UFC 111: A Tale of Two Divisions

Mark PareCorrespondent IIMarch 26, 2010

NEW YORK - MARCH 24:  Georges St-Pierre of Montreal, Quebec, Canada speaks at a press conference for UFC 111 at Radio City Music Hall on March 24, 2010 in New York City.  St-Pierre will face Dan Hardy of Nottingham UK in the Welterweight title bout. (Photo by Jeff Zelevansky/Getty Images)
Jeff Zelevansky/Getty Images

UFC 111 may as well be a tale of two weight classes: the Welterweight and Heavyweight divisions.

In the 170-pound weight class, you have a dominant champion who has looked more impressive with every fight.  His name is Georges St. Pierre (19-2). He has beaten the likes of Matt Serra, Jon Fitch, B.J. Penn, and Thiago Alves in his title reign and is continuing to learn more about himself.

When he steps into the Octagon against Dan Hardy (23-6-1 NC), he will be facing a fighter who not only has knockout power, but the durability to go the full five rounds and make it a close fight.

Hardy has four fights and four wins in the UFC, three by decision with two of those decisions split. The other fight was a first-round knockout of Rory Markham at UFC 95.

However, you cannot count out the champion in this one. His ability to go to the championship rounds and get a win has been GSP's moniker as of late, seeing as his last three fights have gone at least four rounds.

Don't expect a decision here, though, as both fighters are coming off unanimous decision victories. Expect a feeling-out process in the first round to see what kind of fight we will see, but ultimately, GSP will defeat Hardy by third-round KO.

The Heavyweight division has not been a solid division as of late, but not for a lack of trying. Not since before Randy Couture claimed the crown from Tim Sylvia in March 2007 has the division seen a champion who has defended his title on a constant basis like the other divisions in the UFC.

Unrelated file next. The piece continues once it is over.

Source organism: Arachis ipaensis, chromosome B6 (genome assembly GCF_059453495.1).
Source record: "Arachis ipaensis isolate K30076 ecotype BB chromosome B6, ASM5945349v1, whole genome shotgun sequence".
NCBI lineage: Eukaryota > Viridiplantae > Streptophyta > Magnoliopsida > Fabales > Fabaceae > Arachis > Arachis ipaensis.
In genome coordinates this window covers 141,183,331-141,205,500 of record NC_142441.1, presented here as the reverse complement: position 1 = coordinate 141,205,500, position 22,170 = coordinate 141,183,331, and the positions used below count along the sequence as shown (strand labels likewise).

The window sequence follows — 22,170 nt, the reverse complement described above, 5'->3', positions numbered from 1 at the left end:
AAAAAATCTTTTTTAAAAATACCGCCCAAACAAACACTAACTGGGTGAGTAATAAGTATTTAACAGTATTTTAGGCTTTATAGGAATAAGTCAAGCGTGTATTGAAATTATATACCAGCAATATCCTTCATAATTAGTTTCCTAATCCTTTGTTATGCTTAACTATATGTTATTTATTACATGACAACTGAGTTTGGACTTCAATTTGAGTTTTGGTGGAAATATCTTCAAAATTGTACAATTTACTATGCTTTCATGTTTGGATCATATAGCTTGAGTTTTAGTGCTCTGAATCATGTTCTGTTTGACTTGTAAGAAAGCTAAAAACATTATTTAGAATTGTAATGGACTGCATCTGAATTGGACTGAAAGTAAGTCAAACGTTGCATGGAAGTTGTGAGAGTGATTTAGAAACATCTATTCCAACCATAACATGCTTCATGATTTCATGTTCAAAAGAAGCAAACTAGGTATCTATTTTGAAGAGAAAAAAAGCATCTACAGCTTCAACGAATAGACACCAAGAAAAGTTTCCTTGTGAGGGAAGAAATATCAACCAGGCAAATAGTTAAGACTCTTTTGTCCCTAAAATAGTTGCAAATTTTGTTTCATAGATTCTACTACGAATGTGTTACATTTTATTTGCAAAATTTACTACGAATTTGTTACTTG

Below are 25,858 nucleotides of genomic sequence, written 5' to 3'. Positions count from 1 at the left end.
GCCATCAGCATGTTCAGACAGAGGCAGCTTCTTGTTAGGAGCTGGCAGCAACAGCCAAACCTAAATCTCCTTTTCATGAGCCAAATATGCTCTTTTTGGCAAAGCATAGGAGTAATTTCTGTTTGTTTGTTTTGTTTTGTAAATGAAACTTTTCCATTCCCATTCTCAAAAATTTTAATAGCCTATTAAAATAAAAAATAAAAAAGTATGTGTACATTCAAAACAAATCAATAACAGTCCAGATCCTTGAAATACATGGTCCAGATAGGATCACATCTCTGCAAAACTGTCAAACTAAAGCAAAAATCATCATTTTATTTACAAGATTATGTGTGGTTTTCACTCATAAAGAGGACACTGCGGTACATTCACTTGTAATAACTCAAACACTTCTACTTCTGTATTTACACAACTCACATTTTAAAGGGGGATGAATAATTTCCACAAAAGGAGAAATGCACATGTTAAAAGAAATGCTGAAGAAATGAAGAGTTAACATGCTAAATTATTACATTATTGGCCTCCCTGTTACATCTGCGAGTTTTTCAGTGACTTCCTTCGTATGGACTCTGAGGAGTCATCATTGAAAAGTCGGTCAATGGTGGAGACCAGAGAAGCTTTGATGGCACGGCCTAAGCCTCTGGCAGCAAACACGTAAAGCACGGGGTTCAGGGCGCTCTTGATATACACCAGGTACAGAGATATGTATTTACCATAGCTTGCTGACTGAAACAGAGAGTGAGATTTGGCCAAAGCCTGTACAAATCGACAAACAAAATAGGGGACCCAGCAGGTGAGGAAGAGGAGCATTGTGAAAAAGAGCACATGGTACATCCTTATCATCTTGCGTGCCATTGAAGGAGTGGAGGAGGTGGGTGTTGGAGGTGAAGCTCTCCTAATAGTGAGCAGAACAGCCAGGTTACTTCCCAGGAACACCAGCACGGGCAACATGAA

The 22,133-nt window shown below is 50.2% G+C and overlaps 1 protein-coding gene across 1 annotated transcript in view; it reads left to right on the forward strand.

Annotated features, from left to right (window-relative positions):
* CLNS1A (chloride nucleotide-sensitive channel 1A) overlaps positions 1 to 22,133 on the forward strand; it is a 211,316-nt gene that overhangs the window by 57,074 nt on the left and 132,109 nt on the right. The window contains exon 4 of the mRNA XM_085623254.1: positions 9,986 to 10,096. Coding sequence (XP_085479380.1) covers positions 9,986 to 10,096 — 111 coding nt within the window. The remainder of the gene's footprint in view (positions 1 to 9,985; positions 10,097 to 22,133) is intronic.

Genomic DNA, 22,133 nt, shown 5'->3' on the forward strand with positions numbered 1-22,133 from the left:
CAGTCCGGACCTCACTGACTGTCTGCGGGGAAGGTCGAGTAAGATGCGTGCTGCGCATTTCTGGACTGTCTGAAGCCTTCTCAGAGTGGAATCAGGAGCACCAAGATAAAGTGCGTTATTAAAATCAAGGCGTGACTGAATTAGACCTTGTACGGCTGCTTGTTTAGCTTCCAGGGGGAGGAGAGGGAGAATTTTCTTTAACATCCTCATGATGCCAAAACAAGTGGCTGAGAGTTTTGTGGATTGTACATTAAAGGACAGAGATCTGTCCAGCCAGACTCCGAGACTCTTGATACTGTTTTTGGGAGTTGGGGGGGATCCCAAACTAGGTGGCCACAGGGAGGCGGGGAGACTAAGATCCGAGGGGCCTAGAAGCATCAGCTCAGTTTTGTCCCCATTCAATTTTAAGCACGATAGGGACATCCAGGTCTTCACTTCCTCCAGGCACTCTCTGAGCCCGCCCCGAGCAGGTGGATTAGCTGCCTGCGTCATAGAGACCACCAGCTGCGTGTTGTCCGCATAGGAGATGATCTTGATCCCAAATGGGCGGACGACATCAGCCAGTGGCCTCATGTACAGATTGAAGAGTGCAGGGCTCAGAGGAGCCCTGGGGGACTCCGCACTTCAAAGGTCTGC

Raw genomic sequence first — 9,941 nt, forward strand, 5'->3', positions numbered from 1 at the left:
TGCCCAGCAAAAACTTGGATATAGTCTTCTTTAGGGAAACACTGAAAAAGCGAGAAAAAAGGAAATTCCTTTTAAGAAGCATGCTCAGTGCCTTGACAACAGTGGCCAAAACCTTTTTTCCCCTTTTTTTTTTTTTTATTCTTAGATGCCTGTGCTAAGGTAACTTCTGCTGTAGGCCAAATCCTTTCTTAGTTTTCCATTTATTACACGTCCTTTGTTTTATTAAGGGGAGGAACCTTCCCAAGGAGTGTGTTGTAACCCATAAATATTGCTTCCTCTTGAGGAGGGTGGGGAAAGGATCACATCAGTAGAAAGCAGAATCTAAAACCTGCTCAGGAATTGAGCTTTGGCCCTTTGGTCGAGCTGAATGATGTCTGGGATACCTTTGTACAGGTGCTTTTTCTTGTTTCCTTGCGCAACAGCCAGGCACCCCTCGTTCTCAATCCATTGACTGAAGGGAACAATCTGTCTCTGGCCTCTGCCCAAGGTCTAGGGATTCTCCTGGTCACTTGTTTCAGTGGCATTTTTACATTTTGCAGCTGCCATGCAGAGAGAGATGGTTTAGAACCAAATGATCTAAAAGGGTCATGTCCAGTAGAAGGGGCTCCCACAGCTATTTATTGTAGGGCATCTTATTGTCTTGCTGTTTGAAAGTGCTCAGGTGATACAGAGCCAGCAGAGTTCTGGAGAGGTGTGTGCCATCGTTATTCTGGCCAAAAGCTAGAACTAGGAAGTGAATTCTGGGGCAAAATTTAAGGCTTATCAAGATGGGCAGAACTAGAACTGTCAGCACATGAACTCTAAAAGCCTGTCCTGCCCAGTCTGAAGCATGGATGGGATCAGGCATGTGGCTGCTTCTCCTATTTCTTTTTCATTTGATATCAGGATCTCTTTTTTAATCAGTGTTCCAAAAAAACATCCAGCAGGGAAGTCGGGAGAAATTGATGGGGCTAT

Now, just as Brock Lesnar has created some stability in the division as the undisputed champion, he goes down with a bout with mononucleosis and yet another interim belt is needed and at UFC 111, Shane Carwin (11-0), who was originally supposed to face Lesnar at UFC 106, must now face Frank Mir (13-4) to get a shot at the kingpin of the division when he is healthy.

Mir has fought twice since Carwin's last fight. In that aspect, you would think Carwin would have a little ring rust. 

However, another stat speaks to him, his undefeated MMA record and the way he has gotten there. Carwin has never gone past the first round, finishing his opponents quickly and efficiently. This fight will be much different.

Mir is a much more complete fighter than any of Carwin's past opponents, and Carwin will learn that early.

Expect a well-rounded fight with some points of striking, but it will be ultimately decided on who grabs control of the ground game. Frank Mir will come out on top via second-round submission with a rubber match with Lesnar in his future.

Let's hear your predictions!